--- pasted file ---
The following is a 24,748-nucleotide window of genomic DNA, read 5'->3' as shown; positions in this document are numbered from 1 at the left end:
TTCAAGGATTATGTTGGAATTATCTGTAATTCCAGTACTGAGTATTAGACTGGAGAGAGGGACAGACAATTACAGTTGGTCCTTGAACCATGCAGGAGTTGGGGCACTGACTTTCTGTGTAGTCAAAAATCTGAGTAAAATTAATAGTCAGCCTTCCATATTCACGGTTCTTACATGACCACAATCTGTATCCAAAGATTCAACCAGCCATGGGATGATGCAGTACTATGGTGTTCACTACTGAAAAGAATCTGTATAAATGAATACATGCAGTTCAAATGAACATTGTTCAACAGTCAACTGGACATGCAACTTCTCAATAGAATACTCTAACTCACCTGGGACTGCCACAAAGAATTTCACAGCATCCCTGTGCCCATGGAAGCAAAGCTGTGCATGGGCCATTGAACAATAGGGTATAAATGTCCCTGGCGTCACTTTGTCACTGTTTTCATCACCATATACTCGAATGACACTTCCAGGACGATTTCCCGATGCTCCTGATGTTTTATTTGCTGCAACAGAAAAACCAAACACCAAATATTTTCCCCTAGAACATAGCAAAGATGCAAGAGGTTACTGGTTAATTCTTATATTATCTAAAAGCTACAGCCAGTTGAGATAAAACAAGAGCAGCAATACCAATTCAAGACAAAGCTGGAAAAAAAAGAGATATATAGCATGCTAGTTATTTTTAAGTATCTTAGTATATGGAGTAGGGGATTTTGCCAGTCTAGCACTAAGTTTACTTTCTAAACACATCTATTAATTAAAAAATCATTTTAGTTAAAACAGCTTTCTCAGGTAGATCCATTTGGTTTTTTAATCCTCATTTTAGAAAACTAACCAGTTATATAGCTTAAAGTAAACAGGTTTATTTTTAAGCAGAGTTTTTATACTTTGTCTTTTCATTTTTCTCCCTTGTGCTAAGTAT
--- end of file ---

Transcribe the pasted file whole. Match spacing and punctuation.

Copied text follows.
The following is a 24,748-nucleotide window of genomic DNA, read 5'->3' as shown; positions in this document are numbered from 1 at the left end:
TTCAAGGATTATGTTGGAATTATCTGTAATTCCAGTACTGAGTATTAGACTGGAGAGAGGGACAGACAATTACAGTTGGTCCTTGAACCATGCAGGAGTTGGGGCACTGACTTTCTGTGTAGTCAAAAATCTGAGTAAAATTAATAGTCAGCCTTCCATATTCACGGTTCTTACATGACCACAATCTGTATCCAAAGATTCAACCAGCCATGGGATGATGCAGTACTATGGTGTTCACTACTGAAAAGAATCTGTATAAATGAATACATGCAGTTCAAATGAACATTGTTCAACAGTCAACTGGACATGCAACTTCTCAATAGAATACTCTAACTCACCTGGGACTGCCACAAAGAATTTCACAGCATCCCTGTGCCCATGGAAGCAAAGCTGTGCATGGGCCATTGAACAATAGGGTATAAATGTCCCTGGCGTCACTTTGTCACTGTTTTCATCACCATATACTCGAATGACACTTCCAGGACGATTTCCCGATGCTCCTGATGTTTTATTTGCTGCAACAGAAAAACCAAACACCAAATATTTTCCCCTAGAACATAGCAAAGATGCAAGAGGTTACTGGTTAATTCTTATATTATCTAAAAGCTACAGCCAGTTGAGATAAAACAAGAGCAGCAATACCAATTCAAGACAAAGCTGGAAAAAAAAGAGATATATAGCATGCTAGTTATTTTTAAGTATCTTAGTATATGGAGTAGGGGATTTTGCCAGTCTAGCACTAAGTTTACTTTCTAAACACATCTATTAATTAAAAAATCATTTTAGTTAAAACAGCTTTCTCAGGTAGATCCATTTGGTTTTTTAATCCTCATTTTAGAAAACTAACCAGTTATATAGCTTAAAGTAAACAGGTTTATTTTTAAGCAGAGTTTTTATACTTTGTCTTTTCATTTTTCTCCCTTGTGCTAAGTAT